He really is a terrible dean. 

The study group – minus Abed, who went off to get something to add to the hi-jinx – end up locked in the simulator, which then gets towed. The group then needs to finish the simulation to get out of the RV and then drive back to campus in time for the launch so City College doesn’t win. 

It’s a great ensemble episode where everyone has an opportunity to shine.

COMMUNITY — “Basic Lupine Urology” Episode 317 — Pictured: (l-r) Donald Glover as Troy, Danny Pudi as Abed — Photo by: Justin Lubin/NBC

Basic Lupine Urology
Season 3, Episode 17 

One of the best parts of COMMUNITY are the homages the show manages to pull off. This episode is probably the best example of this, as the whole thing is a send-up of Law & Order episodes, as the study group tries to figure out who killed the yam in their biology lab. 

The character breakdowns are almost too perfect, with Troy and Abed serving as the cops, with Shirley as their boss. Jeff and Annie (Allison Brie) represent the district attorneys. Britta and Pierce are, unfortunately, relegated to small supporting roles.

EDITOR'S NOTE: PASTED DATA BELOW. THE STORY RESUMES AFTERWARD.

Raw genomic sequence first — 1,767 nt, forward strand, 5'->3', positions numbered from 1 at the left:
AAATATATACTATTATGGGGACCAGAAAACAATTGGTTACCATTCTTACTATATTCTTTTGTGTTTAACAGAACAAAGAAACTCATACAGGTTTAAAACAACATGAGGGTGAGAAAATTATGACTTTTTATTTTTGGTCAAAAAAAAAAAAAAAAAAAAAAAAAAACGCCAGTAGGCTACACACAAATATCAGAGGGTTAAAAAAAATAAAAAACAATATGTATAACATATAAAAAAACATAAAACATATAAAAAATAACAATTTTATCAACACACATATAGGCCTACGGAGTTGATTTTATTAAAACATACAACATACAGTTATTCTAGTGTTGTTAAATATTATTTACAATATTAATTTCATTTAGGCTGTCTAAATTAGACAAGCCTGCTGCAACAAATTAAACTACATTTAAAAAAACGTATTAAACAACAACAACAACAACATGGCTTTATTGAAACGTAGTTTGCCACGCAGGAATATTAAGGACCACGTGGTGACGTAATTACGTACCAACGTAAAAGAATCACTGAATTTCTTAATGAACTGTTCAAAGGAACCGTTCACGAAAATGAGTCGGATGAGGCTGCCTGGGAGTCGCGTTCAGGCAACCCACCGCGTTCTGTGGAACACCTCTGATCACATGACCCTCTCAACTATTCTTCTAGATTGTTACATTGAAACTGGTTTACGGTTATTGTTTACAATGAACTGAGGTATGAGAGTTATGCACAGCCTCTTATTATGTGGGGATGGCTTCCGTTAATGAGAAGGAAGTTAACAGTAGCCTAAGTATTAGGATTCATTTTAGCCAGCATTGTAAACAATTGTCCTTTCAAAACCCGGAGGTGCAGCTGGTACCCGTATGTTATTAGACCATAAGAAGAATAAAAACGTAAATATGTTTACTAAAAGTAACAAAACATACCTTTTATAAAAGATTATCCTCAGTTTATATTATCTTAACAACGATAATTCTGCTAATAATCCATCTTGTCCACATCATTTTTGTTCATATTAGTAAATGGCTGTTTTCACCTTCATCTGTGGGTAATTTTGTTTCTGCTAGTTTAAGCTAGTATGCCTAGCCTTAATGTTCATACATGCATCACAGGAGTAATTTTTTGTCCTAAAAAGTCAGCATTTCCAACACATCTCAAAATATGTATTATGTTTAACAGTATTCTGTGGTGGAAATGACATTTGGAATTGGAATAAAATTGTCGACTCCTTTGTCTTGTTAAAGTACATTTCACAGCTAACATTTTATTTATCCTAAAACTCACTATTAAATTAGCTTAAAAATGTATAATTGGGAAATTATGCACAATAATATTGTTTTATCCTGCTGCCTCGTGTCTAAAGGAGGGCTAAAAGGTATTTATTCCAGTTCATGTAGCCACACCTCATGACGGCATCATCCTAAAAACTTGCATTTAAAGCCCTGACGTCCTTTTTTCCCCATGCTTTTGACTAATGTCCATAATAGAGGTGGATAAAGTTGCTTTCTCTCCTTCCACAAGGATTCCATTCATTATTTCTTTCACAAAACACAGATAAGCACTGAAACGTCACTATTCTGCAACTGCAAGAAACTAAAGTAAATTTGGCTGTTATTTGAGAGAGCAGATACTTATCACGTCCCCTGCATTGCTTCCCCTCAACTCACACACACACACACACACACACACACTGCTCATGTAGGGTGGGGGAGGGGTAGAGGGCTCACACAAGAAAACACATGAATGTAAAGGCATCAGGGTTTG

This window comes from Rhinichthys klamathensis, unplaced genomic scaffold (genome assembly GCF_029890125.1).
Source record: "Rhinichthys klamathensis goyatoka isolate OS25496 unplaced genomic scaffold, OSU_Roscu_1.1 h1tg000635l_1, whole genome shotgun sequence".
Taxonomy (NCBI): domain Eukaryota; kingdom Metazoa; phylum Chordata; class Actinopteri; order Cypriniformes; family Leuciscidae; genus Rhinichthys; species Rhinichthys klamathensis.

Michael Kenneth Williams (Omar from The Wire) is great as the biology teacher throughout season 3 and serves as the judge in the case. The ensemble shines here in this fun episode, which ends with word that fellow Greendale student and drug dealer Star Burns died when he was rear ended and the meth lab in his trunk exploded. 

Basic Intergluteal Numismatics
Season 5, Episode 3 

After a year away from the show, Dan Harmon came back strong, and the third episode is maybe the best of the early part of this season. More importantly, it’s a spiritual continuation of the previous episode on the list. 

A serial criminal has returned to campus, only he’s not killing anyone. Or stealing anything. He – or she – is just sticking quarters down the ass cracks of random people encountered on campus. OK, maybe it’s not a crime in the classic sense, but it’s certainly weird, even for Greendale. So the study group – now the Committee to Save Greendale – takes it upon themselves to try and figure out who this Ass Crack Bandit is.